Permanent RNZAF operational and flying training station throughout WWII
Royal New Zealand Air Force
RNZAF Station Nelson was an operational station from at least as early as 1941
Wing Commander Ron Sinclair - who was Station CO in June 1942 at least
Wing Commander Alfred Morton Seafield Manhire - from when the TTS at Rongotai moved to Nelson until 1944
Today the former RNZAF Station remains open as Nelson Airport, and is the base of Air Nelson (an Air New Zealand affiliate) and and the independent Origin Pacific airlines. Much of the RNZAF buildings and hangars are still in use today by commercial aviation ventures.
No. 2 (GR) Squadron
No. 2 (General Reconnaissance) Squadron made operational from Nelson on the 1st of January 1941, flying Vickers Vincents and Vildebeest biplane bombers. One Flight of the Squadron was developed to train GR crews for all the GR squadrons, and this Flight was eventually moved to Omaka near Blenheim. It remained a detached flight of the squadon and had the dual role of protecting the eastern approaches to Cook Strait, whereas the Nelson-based aircraft in @GR patrolled the western end, and the west coast of the North and South Islands. Later Lockheed Hudsons and Airspeed Oxfords replaced the aging biplanes, before the squadron was moved to the Pacific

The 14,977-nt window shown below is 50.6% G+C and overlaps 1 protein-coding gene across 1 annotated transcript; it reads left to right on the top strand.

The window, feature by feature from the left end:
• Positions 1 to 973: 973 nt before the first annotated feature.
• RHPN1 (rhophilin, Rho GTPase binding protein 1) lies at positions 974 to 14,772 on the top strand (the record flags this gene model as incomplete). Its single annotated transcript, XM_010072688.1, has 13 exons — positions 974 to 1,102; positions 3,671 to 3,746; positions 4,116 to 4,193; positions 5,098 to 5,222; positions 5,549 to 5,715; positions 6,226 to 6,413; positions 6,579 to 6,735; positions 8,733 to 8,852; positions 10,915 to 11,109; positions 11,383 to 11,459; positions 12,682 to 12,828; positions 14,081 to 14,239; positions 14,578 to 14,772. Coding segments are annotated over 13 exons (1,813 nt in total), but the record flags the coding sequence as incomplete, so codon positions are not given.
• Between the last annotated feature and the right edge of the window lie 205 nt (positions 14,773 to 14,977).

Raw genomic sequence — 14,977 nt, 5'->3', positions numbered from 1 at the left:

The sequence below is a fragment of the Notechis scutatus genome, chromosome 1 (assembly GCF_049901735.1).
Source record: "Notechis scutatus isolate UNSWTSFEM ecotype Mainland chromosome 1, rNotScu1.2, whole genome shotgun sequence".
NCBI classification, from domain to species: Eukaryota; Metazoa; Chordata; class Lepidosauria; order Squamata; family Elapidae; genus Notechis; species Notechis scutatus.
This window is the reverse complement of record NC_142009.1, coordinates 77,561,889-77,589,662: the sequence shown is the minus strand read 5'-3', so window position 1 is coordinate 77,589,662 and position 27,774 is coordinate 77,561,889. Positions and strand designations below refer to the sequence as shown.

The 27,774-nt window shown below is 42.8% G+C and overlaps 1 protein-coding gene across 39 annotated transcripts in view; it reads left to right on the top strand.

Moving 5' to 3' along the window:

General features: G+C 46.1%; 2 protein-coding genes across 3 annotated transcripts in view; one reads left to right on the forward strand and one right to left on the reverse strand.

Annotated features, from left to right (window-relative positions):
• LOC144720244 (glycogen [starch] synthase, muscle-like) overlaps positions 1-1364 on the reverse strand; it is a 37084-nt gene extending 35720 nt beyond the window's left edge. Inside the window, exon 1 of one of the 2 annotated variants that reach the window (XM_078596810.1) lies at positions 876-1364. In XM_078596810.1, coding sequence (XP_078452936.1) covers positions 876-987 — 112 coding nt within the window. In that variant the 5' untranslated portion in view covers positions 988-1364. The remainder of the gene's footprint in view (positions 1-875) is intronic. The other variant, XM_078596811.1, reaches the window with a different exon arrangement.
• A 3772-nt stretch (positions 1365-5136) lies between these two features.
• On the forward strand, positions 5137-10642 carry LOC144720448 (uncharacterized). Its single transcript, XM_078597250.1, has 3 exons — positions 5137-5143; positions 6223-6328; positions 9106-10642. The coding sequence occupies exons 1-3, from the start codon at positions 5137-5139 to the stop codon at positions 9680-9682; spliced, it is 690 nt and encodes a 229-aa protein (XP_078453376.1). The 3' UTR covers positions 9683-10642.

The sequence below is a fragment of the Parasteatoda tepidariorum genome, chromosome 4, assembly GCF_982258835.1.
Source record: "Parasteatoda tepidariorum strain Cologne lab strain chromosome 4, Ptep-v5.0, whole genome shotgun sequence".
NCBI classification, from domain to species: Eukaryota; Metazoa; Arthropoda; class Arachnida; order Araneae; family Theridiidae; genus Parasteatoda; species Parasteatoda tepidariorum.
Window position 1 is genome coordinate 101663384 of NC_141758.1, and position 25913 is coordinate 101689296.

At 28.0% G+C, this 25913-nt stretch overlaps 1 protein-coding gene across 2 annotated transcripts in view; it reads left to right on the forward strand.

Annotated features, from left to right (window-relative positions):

Technical Training School
The Technical Training School was moved to RNZAF Station Nelson from RNZAF Station Rongotai's Centennial Buildings to make way for the expanding de Havilland factory as it produced increasing numbers of Tiger Moths in Wellington.
As before at Rongotai, the school trained mechanical trades, Fitters, Riggers, Motor Mechanics and such like, and its inventory included many instructional airframes, from a Tomtit to Baffins and Harvards, Ventura NZ6001 now at Motat, and the most interesting perhaps was the captured Messerschmitt Bf109E from the Battle of Britain